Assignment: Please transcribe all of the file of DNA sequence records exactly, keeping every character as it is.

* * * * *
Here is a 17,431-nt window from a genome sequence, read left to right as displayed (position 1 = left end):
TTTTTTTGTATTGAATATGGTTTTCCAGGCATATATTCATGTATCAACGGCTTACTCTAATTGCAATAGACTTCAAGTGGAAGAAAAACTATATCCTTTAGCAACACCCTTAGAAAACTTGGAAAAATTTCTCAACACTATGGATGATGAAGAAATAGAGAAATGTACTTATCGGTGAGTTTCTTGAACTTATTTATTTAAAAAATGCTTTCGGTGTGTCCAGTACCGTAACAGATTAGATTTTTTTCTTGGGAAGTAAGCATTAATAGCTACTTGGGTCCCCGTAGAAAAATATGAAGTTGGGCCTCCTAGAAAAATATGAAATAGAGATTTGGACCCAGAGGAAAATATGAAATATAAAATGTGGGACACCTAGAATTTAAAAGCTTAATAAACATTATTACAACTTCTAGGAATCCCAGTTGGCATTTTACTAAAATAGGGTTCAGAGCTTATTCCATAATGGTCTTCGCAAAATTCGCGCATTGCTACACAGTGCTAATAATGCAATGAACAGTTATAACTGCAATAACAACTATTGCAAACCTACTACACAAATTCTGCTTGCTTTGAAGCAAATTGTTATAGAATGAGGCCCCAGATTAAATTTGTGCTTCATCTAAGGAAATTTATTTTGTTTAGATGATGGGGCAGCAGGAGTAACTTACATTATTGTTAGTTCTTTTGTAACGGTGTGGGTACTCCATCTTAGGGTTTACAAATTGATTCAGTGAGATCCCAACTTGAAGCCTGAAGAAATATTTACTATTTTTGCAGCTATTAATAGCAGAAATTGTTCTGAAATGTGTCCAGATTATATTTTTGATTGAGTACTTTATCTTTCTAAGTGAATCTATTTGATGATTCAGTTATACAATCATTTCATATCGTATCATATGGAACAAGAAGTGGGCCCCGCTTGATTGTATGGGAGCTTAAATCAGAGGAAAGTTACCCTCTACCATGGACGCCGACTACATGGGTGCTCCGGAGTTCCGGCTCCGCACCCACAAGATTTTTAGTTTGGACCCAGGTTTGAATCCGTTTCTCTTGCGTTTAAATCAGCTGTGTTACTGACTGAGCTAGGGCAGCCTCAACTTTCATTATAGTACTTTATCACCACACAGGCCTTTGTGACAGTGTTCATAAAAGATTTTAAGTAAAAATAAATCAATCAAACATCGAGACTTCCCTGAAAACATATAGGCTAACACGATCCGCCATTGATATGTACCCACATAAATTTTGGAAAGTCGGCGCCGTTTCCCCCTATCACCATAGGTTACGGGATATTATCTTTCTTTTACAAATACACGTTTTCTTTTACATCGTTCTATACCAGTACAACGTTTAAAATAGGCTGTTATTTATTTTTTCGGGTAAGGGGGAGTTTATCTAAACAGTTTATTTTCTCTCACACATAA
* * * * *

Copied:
Here is a 17,431-nt window from a genome sequence, read left to right as displayed (position 1 = left end):
TTTTTTTGTATTGAATATGGTTTTCCAGGCATATATTCATGTATCAACGGCTTACTCTAATTGCAATAGACTTCAAGTGGAAGAAAAACTATATCCTTTAGCAACACCCTTAGAAAACTTGGAAAAATTTCTCAACACTATGGATGATGAAGAAATAGAGAAATGTACTTATCGGTGAGTTTCTTGAACTTATTTATTTAAAAAATGCTTTCGGTGTGTCCAGTACCGTAACAGATTAGATTTTTTTCTTGGGAAGTAAGCATTAATAGCTACTTGGGTCCCCGTAGAAAAATATGAAGTTGGGCCTCCTAGAAAAATATGAAATAGAGATTTGGACCCAGAGGAAAATATGAAATATAAAATGTGGGACACCTAGAATTTAAAAGCTTAATAAACATTATTACAACTTCTAGGAATCCCAGTTGGCATTTTACTAAAATAGGGTTCAGAGCTTATTCCATAATGGTCTTCGCAAAATTCGCGCATTGCTACACAGTGCTAATAATGCAATGAACAGTTATAACTGCAATAACAACTATTGCAAACCTACTACACAAATTCTGCTTGCTTTGAAGCAAATTGTTATAGAATGAGGCCCCAGATTAAATTTGTGCTTCATCTAAGGAAATTTATTTTGTTTAGATGATGGGGCAGCAGGAGTAACTTACATTATTGTTAGTTCTTTTGTAACGGTGTGGGTACTCCATCTTAGGGTTTACAAATTGATTCAGTGAGATCCCAACTTGAAGCCTGAAGAAATATTTACTATTTTTGCAGCTATTAATAGCAGAAATTGTTCTGAAATGTGTCCAGATTATATTTTTGATTGAGTACTTTATCTTTCTAAGTGAATCTATTTGATGATTCAGTTATACAATCATTTCATATCGTATCATATGGAACAAGAAGTGGGCCCCGCTTGATTGTATGGGAGCTTAAATCAGAGGAAAGTTACCCTCTACCATGGACGCCGACTACATGGGTGCTCCGGAGTTCCGGCTCCGCACCCACAAGATTTTTAGTTTGGACCCAGGTTTGAATCCGTTTCTCTTGCGTTTAAATCAGCTGTGTTACTGACTGAGCTAGGGCAGCCTCAACTTTCATTATAGTACTTTATCACCACACAGGCCTTTGTGACAGTGTTCATAAAAGATTTTAAGTAAAAATAAATCAATCAAACATCGAGACTTCCCTGAAAACATATAGGCTAACACGATCCGCCATTGATATGTACCCACATAAATTTTGGAAAGTCGGCGCCGTTTCCCCCTATCACCATAGGTTACGGGATATTATCTTTCTTTTACAAATACACGTTTTCTTTTACATCGTTCTATACCAGTACAACGTTTAAAATAGGCTGTTATTTATTTTTTCGGGTAAGGGGGAGTTTATCTAAACAGTTTATTTTCTCTCACACATAA